Ida B. Wells Biography


Of all the Great civil rights leaders, Ida B. Wells is one of the least known – yet one of the most important. An activist, educator, writer, journalist, suffragette, and pioneering voice against the horror of lynching, Ida B. Wells used fierce determination and the power of the pen to educate the world about the unequal treatment of blacks in the United States. She helped found the NAACP, fought for women’s voting rights and waged a campaign against lynching that exposed the use of mob violence to terrorize African-Americans

Ida B. Wells was born into slavery on July 16, 1862, six months before the Proclamation Emancipation in Holly Springs, Mississippi. She grew up during Reconstruction, a time of great hope and freedom. Her parents died of Yellow Fever in 1878 and Ida became the head of her household of five younger children at the age of 16. She left school, earned her teachers certificate and began work as a teacher. The following year she moved to Memphis with two of her sisters and continued teaching in Tennessee.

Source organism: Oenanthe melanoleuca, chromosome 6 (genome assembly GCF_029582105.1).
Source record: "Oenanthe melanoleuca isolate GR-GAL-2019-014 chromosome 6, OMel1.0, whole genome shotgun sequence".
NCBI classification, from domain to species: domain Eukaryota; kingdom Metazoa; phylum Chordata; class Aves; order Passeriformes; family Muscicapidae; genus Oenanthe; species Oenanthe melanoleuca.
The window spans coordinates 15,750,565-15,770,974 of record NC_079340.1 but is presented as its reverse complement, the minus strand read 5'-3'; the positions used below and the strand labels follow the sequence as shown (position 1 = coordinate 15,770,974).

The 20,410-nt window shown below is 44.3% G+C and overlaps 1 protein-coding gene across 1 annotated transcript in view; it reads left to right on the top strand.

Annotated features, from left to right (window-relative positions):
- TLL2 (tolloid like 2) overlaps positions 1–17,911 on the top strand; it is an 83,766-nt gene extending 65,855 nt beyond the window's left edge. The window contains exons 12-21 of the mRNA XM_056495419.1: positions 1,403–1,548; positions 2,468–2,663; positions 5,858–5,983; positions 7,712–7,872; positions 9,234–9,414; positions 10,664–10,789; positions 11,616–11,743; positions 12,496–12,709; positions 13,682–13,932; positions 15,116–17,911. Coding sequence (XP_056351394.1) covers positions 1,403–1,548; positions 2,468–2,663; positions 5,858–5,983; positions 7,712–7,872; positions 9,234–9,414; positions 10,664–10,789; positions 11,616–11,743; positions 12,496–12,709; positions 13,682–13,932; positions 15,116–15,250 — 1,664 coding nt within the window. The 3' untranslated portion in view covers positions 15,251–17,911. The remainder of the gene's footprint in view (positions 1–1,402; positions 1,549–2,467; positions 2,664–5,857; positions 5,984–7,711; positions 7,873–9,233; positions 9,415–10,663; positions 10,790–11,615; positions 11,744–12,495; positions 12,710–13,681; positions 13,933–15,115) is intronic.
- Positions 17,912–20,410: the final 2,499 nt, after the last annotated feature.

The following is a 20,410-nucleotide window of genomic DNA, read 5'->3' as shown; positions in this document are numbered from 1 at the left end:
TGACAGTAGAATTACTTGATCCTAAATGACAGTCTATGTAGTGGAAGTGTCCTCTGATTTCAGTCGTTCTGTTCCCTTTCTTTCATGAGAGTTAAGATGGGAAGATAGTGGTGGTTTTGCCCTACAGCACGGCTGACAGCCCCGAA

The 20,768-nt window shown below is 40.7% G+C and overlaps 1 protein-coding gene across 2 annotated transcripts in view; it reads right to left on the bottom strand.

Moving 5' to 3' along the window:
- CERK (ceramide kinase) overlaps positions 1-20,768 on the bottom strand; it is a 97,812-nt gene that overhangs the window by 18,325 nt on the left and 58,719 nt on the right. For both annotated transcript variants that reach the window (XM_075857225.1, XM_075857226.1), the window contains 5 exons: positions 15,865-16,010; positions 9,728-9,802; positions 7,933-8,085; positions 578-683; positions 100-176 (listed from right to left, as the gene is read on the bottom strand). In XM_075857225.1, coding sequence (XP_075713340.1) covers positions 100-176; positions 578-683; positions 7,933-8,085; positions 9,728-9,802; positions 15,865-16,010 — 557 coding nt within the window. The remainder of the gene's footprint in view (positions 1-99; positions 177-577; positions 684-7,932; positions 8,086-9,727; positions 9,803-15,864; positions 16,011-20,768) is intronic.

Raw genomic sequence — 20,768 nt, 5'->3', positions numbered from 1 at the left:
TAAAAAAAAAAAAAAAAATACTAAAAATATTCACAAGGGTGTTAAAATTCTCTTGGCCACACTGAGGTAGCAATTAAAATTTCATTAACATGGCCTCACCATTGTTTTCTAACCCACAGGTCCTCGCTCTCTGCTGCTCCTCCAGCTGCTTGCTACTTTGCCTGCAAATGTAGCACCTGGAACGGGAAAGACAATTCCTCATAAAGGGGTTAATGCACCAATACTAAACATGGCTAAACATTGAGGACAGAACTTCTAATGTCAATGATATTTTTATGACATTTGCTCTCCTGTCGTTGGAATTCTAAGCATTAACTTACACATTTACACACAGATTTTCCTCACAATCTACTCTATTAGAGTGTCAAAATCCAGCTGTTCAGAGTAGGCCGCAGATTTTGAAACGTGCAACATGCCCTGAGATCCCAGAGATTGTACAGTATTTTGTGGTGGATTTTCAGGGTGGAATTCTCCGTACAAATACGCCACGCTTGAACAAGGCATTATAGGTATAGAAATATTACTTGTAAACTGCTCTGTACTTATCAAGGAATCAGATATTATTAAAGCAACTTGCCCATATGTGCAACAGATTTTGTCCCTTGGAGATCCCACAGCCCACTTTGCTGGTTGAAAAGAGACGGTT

In 1884 Ida was forcefully removed from the ladies car of the Chesapeake and Ohio Railroad when she refused to sit in the segregated car for blacks. She sued the railroad and won. The Jim Crow laws provided for separate by equal treatment, but since there was not a separate “colored” ladies car the court ruled that she should not have been removed. The Tennessee Supreme Court overturned the reward in 1887.

Ida began writing for church bulletins and newsletters and then for the black weekly press. In 1889 she became part owner of the Memphis Free Speech and Headlight, demanding full equality with her male partners.